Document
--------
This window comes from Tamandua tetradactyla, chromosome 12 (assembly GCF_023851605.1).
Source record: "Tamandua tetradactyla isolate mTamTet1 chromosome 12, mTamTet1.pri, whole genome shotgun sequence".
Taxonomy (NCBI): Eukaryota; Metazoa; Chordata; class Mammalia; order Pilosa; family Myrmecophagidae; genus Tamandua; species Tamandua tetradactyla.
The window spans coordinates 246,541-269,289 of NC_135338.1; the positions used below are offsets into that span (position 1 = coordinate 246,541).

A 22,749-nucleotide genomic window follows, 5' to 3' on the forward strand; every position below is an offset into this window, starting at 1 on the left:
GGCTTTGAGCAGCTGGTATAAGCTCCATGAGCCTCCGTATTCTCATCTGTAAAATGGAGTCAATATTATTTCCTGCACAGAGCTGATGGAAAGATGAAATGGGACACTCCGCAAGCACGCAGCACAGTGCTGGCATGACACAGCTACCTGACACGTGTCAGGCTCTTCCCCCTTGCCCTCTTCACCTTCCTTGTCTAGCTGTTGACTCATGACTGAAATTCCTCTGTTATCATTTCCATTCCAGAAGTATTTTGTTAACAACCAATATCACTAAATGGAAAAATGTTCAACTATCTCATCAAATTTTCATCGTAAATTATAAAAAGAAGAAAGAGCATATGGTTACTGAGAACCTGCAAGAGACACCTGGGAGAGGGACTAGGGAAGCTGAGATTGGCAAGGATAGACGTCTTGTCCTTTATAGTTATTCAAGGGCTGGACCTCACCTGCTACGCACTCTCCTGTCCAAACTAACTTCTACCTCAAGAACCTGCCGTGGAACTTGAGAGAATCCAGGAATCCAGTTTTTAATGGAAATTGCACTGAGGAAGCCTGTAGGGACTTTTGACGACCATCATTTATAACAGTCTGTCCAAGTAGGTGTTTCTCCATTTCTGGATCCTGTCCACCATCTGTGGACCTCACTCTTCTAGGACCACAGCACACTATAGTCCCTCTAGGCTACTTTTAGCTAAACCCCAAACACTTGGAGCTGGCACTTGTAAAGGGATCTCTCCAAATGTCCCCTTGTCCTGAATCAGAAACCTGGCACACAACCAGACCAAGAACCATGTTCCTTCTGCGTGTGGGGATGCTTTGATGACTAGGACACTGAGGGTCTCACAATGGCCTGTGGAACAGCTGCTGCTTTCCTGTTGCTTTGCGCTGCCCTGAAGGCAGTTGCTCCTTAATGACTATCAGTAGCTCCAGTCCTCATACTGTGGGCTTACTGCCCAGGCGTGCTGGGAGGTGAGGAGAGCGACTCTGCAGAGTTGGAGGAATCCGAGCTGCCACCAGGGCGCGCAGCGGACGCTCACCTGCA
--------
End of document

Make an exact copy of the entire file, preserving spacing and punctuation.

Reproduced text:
This window comes from Tamandua tetradactyla, chromosome 12 (assembly GCF_023851605.1).
Source record: "Tamandua tetradactyla isolate mTamTet1 chromosome 12, mTamTet1.pri, whole genome shotgun sequence".
Taxonomy (NCBI): Eukaryota; Metazoa; Chordata; class Mammalia; order Pilosa; family Myrmecophagidae; genus Tamandua; species Tamandua tetradactyla.
The window spans coordinates 246,541-269,289 of NC_135338.1; the positions used below are offsets into that span (position 1 = coordinate 246,541).

A 22,749-nucleotide genomic window follows, 5' to 3' on the forward strand; every position below is an offset into this window, starting at 1 on the left:
GGCTTTGAGCAGCTGGTATAAGCTCCATGAGCCTCCGTATTCTCATCTGTAAAATGGAGTCAATATTATTTCCTGCACAGAGCTGATGGAAAGATGAAATGGGACACTCCGCAAGCACGCAGCACAGTGCTGGCATGACACAGCTACCTGACACGTGTCAGGCTCTTCCCCCTTGCCCTCTTCACCTTCCTTGTCTAGCTGTTGACTCATGACTGAAATTCCTCTGTTATCATTTCCATTCCAGAAGTATTTTGTTAACAACCAATATCACTAAATGGAAAAATGTTCAACTATCTCATCAAATTTTCATCGTAAATTATAAAAAGAAGAAAGAGCATATGGTTACTGAGAACCTGCAAGAGACACCTGGGAGAGGGACTAGGGAAGCTGAGATTGGCAAGGATAGACGTCTTGTCCTTTATAGTTATTCAAGGGCTGGACCTCACCTGCTACGCACTCTCCTGTCCAAACTAACTTCTACCTCAAGAACCTGCCGTGGAACTTGAGAGAATCCAGGAATCCAGTTTTTAATGGAAATTGCACTGAGGAAGCCTGTAGGGACTTTTGACGACCATCATTTATAACAGTCTGTCCAAGTAGGTGTTTCTCCATTTCTGGATCCTGTCCACCATCTGTGGACCTCACTCTTCTAGGACCACAGCACACTATAGTCCCTCTAGGCTACTTTTAGCTAAACCCCAAACACTTGGAGCTGGCACTTGTAAAGGGATCTCTCCAAATGTCCCCTTGTCCTGAATCAGAAACCTGGCACACAACCAGACCAAGAACCATGTTCCTTCTGCGTGTGGGGATGCTTTGATGACTAGGACACTGAGGGTCTCACAATGGCCTGTGGAACAGCTGCTGCTTTCCTGTTGCTTTGCGCTGCCCTGAAGGCAGTTGCTCCTTAATGACTATCAGTAGCTCCAGTCCTCATACTGTGGGCTTACTGCCCAGGCGTGCTGGGAGGTGAGGAGAGCGACTCTGCAGAGTTGGAGGAATCCGAGCTGCCACCAGGGCGCGCAGCGGACGCTCACCTGCA